Stolen election?


Mahmoud Ahmadinejad has won himself a second term in office as Iran’s President with a stunning 62 per cent mandate. Supporters of his closest rival, the reformist Mir Hossein Mousavi, have alleged the vote was manipulated to ensure Ahmadinejad’s victory.

Thousands of Iranians are out on the streets protesting the result. Violent clashes have broken out in Teheran and other cities. The unrest has been described as the worst, Iran has witnessed in over a decade. Ahmadinejad’s dwindling popularity especially in cities has been evident for some time now. People were fed up with his incompetence in economic matters and his confrontationist foreign policy. Rising prices, unemployment and lack of civil liberties were expected to cost Ahmadinejad dearly in the polls. It did seem that the pragmatic, moderate-conservative Mousavi would gain from this. If the mood among urban Iranians was any indication, Mousavi seemed likely to win. But it was evident during the election campaign that Ahmadinejad and the conservatives in the Iranian establishment would not allow the voters alone to determine the outcome.

Government machinery was blatantly misused during the campaign to boost Ahmadinejad’s chances. To those hoping to bring change through the ballot box Ahmadinejad’s return as President is hugely disappointing.

There is concern in Iran that Ahmadinejad will use the ongoing unrest to crush dissent and all opposition to his rule. On the foreign front, he is expected to maintain his tough posture with the West on the issue of uranium enrichment, especially if opposition to his re-election persists. He could use confrontation as a means of rallying domestic support.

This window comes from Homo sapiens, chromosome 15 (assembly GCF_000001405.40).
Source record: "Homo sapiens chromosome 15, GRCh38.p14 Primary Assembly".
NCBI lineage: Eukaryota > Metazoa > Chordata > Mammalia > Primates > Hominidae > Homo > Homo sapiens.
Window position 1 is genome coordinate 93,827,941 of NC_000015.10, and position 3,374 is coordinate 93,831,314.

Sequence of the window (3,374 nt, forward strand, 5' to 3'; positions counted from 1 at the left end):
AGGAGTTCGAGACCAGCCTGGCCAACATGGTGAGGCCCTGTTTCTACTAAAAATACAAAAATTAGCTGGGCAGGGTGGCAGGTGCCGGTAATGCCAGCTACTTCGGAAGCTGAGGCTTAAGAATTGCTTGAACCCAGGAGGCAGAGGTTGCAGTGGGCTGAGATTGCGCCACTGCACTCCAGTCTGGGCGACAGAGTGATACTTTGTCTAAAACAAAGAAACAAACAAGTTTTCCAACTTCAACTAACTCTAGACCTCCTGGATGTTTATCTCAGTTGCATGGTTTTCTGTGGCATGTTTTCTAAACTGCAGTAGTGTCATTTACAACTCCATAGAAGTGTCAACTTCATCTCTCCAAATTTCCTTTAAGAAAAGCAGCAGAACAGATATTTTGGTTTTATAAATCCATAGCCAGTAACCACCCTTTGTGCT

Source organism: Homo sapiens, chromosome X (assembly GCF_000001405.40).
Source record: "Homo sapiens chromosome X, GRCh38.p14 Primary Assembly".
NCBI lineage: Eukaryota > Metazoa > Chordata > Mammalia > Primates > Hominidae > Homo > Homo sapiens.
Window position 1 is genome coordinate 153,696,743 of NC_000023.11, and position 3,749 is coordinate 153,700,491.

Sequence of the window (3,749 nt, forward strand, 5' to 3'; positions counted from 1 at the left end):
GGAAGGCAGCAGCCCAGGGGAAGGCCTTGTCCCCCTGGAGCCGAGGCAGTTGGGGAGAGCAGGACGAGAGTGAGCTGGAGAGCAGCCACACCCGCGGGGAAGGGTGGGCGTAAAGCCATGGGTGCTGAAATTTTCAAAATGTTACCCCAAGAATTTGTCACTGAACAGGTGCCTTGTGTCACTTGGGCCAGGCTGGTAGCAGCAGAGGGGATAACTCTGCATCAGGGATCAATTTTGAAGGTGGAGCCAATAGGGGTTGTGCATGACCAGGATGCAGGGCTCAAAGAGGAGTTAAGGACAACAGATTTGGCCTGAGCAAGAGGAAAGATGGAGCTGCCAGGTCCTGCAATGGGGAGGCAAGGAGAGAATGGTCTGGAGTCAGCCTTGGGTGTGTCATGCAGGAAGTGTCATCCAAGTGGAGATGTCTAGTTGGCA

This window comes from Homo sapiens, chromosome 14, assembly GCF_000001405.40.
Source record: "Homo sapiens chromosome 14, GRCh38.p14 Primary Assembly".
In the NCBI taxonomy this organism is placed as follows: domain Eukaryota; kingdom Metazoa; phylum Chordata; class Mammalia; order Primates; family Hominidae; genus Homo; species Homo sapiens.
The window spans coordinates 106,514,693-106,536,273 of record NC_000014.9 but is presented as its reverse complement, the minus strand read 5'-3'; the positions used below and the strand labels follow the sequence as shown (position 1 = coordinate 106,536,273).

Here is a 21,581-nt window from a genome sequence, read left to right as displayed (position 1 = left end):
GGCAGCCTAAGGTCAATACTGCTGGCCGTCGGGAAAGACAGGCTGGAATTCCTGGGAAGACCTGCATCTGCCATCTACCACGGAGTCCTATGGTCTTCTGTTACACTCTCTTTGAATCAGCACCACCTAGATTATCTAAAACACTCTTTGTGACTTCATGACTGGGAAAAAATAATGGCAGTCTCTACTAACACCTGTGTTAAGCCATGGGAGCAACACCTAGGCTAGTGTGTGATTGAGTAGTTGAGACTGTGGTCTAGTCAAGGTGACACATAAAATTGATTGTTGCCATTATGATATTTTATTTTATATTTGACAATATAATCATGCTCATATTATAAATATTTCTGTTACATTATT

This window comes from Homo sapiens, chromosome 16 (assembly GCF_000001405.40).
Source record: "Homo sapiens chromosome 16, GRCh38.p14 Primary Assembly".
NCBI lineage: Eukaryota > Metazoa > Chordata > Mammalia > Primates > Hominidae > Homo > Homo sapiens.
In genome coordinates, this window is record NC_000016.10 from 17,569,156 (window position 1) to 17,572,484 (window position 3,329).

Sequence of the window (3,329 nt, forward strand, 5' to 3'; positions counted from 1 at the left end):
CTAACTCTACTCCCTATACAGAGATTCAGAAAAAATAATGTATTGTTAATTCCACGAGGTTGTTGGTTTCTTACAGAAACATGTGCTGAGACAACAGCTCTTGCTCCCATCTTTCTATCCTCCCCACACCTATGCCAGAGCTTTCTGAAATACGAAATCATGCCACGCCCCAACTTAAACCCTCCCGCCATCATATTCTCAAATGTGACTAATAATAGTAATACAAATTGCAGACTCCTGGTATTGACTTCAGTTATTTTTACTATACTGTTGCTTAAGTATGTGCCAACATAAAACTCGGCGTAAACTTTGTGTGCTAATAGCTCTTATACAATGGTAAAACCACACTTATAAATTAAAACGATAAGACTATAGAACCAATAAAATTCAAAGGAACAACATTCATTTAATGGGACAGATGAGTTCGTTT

However, there is the possibility that he might see wisdom in compromise especially since this is his last term. There are signs that US President Barack Obama is keen to build a new relationship with Iran.

Ahmadinejad’s first term as president was a disaster at home and abroad. Now, he must take steps to improve human rights at home. He must adopt a conciliatory tone with the international community and be willing to reach compromise on the nuclear issue. It is in Iran’s interest. It will ease economic sanctions, improving the health of the Iranian economy.

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